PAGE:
By Richard E. Glendinning (1917-88).
First appearance: Short Stories, October 10, 1946.
Short short story (7 pages).
Online at Pulpgen (HERE).
"Santa Claus Just Has to Keep Out of the Police Lineup"
It just so happens that Charlie Malone, an amiable dip, chooses this time of year to grow a big, bushy beard that makes him a dead ringer for Youknowwho, but he has no idea about how doing that's going to put him squarely in the middle of a blackmail plot . . .
~ Charlie Malone:
"Now hold it just a minute, boys. You got me all wrong. I’ve been behavin’ myself."
~ Pat Rosen:
"All I got to say is you picked a fine time of da year to put on a beaver for a disguise."
~ Mrs. J. Anthony Abernathy Dinkler:
"Nobody who looks so much like jolly Santa could be dishonest."
~ Lou McGuire:
"Well, lady, it’s your funeral. If you wake up tomorrow morning and find everything
but the plumbing gone, don’t be surprised."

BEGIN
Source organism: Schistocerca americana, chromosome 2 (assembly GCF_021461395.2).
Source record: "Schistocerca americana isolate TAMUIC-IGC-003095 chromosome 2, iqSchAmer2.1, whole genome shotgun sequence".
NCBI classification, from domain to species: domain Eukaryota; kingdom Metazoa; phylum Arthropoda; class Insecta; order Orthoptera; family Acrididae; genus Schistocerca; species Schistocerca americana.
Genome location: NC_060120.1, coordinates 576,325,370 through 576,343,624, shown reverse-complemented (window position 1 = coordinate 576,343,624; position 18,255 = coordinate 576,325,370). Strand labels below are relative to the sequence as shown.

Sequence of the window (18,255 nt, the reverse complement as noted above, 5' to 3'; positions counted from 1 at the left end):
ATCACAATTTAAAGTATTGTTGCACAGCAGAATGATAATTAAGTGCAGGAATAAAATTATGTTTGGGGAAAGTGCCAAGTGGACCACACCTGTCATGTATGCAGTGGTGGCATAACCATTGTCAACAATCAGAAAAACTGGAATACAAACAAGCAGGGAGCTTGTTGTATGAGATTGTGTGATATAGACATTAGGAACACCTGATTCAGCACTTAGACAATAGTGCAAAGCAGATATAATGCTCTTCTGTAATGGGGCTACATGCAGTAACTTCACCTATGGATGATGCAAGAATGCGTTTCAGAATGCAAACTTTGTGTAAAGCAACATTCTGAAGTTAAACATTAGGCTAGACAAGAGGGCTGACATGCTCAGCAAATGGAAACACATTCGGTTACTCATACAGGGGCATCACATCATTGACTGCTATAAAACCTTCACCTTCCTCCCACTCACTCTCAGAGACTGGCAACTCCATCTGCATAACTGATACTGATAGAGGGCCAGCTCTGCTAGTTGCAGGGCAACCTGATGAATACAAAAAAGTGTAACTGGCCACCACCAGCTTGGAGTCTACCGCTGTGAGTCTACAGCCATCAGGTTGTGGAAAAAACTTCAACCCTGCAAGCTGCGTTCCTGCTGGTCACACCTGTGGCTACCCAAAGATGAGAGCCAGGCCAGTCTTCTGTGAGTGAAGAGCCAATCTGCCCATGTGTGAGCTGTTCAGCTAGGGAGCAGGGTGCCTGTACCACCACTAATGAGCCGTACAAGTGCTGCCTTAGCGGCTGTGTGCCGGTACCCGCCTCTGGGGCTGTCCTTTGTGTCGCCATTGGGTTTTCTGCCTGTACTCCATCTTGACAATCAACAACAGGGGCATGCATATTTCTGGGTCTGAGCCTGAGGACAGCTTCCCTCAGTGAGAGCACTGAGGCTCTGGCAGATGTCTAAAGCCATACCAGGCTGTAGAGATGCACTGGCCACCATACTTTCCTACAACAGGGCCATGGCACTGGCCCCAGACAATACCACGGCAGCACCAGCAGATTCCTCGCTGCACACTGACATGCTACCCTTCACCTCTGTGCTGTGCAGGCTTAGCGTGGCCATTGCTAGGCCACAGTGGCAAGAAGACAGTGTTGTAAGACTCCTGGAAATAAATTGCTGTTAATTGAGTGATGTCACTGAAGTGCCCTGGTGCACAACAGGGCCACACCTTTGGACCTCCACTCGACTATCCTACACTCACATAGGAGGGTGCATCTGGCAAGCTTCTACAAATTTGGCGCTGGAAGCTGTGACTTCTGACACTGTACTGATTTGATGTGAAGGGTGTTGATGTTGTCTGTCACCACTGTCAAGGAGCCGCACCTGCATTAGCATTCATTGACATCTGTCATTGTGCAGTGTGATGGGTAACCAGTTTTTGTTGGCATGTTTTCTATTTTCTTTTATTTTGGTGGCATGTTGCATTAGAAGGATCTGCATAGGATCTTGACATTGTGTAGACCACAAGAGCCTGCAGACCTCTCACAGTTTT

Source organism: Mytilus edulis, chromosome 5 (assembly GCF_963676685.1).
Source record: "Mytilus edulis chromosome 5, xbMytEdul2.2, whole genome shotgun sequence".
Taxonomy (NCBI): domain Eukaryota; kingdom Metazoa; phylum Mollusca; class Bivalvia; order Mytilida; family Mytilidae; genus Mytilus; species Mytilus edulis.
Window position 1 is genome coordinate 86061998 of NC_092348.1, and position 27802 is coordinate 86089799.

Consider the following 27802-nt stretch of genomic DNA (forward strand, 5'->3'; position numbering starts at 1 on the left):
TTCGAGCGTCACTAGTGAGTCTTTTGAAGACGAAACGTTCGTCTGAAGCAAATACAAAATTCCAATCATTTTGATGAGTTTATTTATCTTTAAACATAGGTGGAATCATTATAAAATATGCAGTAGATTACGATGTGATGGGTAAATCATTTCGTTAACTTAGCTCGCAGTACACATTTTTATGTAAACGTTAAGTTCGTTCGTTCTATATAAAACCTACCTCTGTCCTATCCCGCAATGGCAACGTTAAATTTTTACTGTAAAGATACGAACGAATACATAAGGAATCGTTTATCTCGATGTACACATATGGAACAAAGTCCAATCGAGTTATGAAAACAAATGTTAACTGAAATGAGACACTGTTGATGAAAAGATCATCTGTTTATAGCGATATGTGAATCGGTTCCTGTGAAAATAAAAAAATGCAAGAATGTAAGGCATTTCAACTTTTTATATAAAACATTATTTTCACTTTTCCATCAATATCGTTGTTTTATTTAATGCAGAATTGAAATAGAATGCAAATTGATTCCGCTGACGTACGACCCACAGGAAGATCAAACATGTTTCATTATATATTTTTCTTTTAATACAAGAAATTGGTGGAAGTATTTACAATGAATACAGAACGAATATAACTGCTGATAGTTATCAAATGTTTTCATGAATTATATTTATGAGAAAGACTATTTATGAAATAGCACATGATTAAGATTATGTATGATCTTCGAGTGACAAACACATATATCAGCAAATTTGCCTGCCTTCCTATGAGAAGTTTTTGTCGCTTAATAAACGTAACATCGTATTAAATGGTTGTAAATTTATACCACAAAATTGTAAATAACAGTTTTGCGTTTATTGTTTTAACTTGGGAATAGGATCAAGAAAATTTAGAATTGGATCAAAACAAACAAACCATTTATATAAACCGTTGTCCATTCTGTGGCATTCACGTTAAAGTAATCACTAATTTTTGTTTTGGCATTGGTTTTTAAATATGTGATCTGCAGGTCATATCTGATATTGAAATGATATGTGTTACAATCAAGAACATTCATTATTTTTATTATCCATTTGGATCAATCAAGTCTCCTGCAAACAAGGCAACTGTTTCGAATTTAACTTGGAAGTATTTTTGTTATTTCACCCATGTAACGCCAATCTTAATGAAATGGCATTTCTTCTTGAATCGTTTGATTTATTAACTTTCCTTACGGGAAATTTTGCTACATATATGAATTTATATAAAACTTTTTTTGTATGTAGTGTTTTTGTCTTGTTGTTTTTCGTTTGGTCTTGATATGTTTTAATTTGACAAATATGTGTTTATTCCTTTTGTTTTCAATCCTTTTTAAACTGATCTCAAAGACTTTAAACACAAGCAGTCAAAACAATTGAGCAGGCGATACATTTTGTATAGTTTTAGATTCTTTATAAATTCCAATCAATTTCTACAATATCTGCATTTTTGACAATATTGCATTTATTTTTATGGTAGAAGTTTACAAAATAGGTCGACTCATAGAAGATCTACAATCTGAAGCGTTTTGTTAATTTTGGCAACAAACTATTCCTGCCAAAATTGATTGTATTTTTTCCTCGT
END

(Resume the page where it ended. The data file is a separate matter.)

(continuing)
~ Mr. J. Anthony Abernathy Dinkler:
"What happened to my wife’s diamond bracelet?"
~ J. Anthony Abernathy Dinkler, Jr.:
"Santa, are you sure there wasn’t a Junior Detective set in your bag for me?"
~ Mr. Tom Neil:
"I don't believe in Santa Claus."
|"He was wearing white pyjamas with built-in feet and if he had a candle he would have looked just like an ad for a tire."|
"There are many things associated with the Christmas spirit that a man such as me
Typo: "arc old stuff"
- "Runyonesque": It's in the dictionary (HERE); one of Damon Runyon's most famous characters was "The Lemon Drop Kid" (HERE); and Runyon's influence is still being
felt in fiction today (HERE).
- A criminous Christmas-themed anthology that has stood the test of time is Thomas Godfrey's Murder for Christmas, featured on ONTOS (HERE).
The bottom line: